By Alexandria Peary
In Alexandria Peary’s Battle of Silicon Valley at Daybreak, America is broken, perhaps was never even whole. Perhaps America was only the illusion of whole, propped up with patriarchal mirrors and colonized concepts. The poems of the collection synthesize America’s dystopian disparate cultural and historical parts, all while offering the reader a meta-view of a culture at war, of a culture that is degenerating. New Hampshire Poet Laureate, Peary, via these poems, examines language and the way language is constructed, from phoneme to sentence to paragraph to poem to book, just as a country is constructed via language. Daybreak is entirely about representative forms, how language is an abstraction of sound and ideas, and how culture can become an abstraction for a period or movement, and how the internet and our experiences with it, in it and manipulating it, is simply an abstraction of an abstraction. Peary serves as philosopher and curator, exposing contrasts in contemporary life while gathering words, images, and concepts to fit inside the poems of Daybreak. Both meta and satirical, Daybreak looks at language dominated by the now, by the internet, and our interactions with technology, all while deconstructing and synthesizing language via poesy.
The poems serve as both containers of ideas about cultural structures, and representative of cultural structures, questioning, organizing, and reorganizing them. The collection opens with “Preface” where Peary sets up Daybreak’s framework, “In the preface, a book blurb floats with the author bio along an upside-down menu as a mid-sized paragraph swims into view and bumper cars a stanza.” From the get, Peary positions the reader as an examiner of culture, of its vehicles, be it Netflix, memes, or most often, language. It is in “Preface” where Peary asks “How does the immense bulk of writing stay upright?”, a question contemplated throughout the Daybreak. Notably, the collection ends with a lyric essay about the pandemic juxtaposing the past with the present. The collection itself behaves on a macro level the same way that the individual poems behave on a micro level, carefully arranging both syntax and content in relation to the reader’s role as observer, and participant. These are not poems where the reader is simply a voyeur, a position the reader likely feels comfortable with. Certainly, Peary is counting on the reader’s innate voyeur-ship, as it were, but also challenges, invites, and provokes.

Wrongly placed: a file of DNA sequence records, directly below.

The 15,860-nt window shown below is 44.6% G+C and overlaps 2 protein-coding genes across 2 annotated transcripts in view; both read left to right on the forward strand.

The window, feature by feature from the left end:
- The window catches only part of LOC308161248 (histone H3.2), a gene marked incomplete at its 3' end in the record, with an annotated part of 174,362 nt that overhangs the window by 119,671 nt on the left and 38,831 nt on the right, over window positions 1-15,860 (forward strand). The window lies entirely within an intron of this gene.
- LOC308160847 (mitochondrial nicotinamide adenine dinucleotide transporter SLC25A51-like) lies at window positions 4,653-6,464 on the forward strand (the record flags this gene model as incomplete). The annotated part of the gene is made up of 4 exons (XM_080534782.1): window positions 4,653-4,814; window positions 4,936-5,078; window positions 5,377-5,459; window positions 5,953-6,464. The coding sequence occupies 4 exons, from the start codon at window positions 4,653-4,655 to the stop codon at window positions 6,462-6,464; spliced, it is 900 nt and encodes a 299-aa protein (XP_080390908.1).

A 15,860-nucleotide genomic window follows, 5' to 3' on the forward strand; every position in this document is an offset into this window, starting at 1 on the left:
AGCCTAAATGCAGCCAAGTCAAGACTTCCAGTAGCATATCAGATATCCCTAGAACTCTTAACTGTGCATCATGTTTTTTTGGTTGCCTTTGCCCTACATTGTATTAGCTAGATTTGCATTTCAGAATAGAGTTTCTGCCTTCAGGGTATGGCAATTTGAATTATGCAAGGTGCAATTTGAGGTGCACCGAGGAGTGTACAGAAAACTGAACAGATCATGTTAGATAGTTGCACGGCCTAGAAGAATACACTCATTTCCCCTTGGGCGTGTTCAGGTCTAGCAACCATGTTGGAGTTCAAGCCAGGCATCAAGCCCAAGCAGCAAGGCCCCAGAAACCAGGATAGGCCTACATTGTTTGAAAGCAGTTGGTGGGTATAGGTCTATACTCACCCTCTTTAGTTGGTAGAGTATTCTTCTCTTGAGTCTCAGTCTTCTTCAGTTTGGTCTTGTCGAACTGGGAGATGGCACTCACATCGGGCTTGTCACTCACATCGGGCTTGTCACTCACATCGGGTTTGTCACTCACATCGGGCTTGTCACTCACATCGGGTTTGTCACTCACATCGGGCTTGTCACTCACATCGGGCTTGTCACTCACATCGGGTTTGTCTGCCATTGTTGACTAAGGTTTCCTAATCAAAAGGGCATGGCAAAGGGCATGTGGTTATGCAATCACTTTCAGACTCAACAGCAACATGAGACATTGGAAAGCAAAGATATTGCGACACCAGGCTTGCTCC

Peary’s abstraction of norms and traditions allows Peary to focus on the wealth of culture, the wealth of language, and their failures in the light of political discourse. Peary’s abstractions allow her to satirize America, Americans, the bites and bits of language used to entertain or demonize. Furthermore, abstraction allows Peary to dissolve the walls and boundaries of genre, to allow poetry to rub elbows with other modes of writing. Consider “Analysis of A Poem on the Tablecloth'' a center-aligned poem that begins “ i.e. Cezanne apples, Botero oranges, Roy Lichtenstein grapes.” The poem both offers a description of the modern table cloth, but also a critique of mass-produced culture, mass-produced ideas. The poem barrels along, growing stranger as plums become “lecherous” and “commas” lay “blind copied and in the subject line”. Language and form break down, which includes in this case, a poem, an email, a user agreement, a romance novel, “a grant application, a wedding announcement, a monograph on immigration policy.” In terms of the larger collective question, How does language stay upright? Peary does not offer an answer. What might upright mean? True? Pure? What do those concepts mean in relation to colonialism and heteronormativity? Peary does not offer an answer. Instead, Peary offers more juxtaposition, drawing on the surrealist technique to explore and analyze an America forever changed by the internet, broken into thousands of micronations.
In the “I Heart My Cat Still Life”, Peary reminds the reader that the internet may look like pictures and videos, but the internet is nothing but code, what Kenneth Goldsmith described as “miles and miles/of language”, a “sinkhole” where Wallace Stevens’ poems and cat clickbait articles come together. In the poem, the speaker has to navigate a quickly changing electronic environment, one driven by language, which in Peary’s hands becomes satire as kittens are “held for ransom by an army of bots.” Again, language, in terms of code, becomes color, pictures, video, vehicles for accelerationism.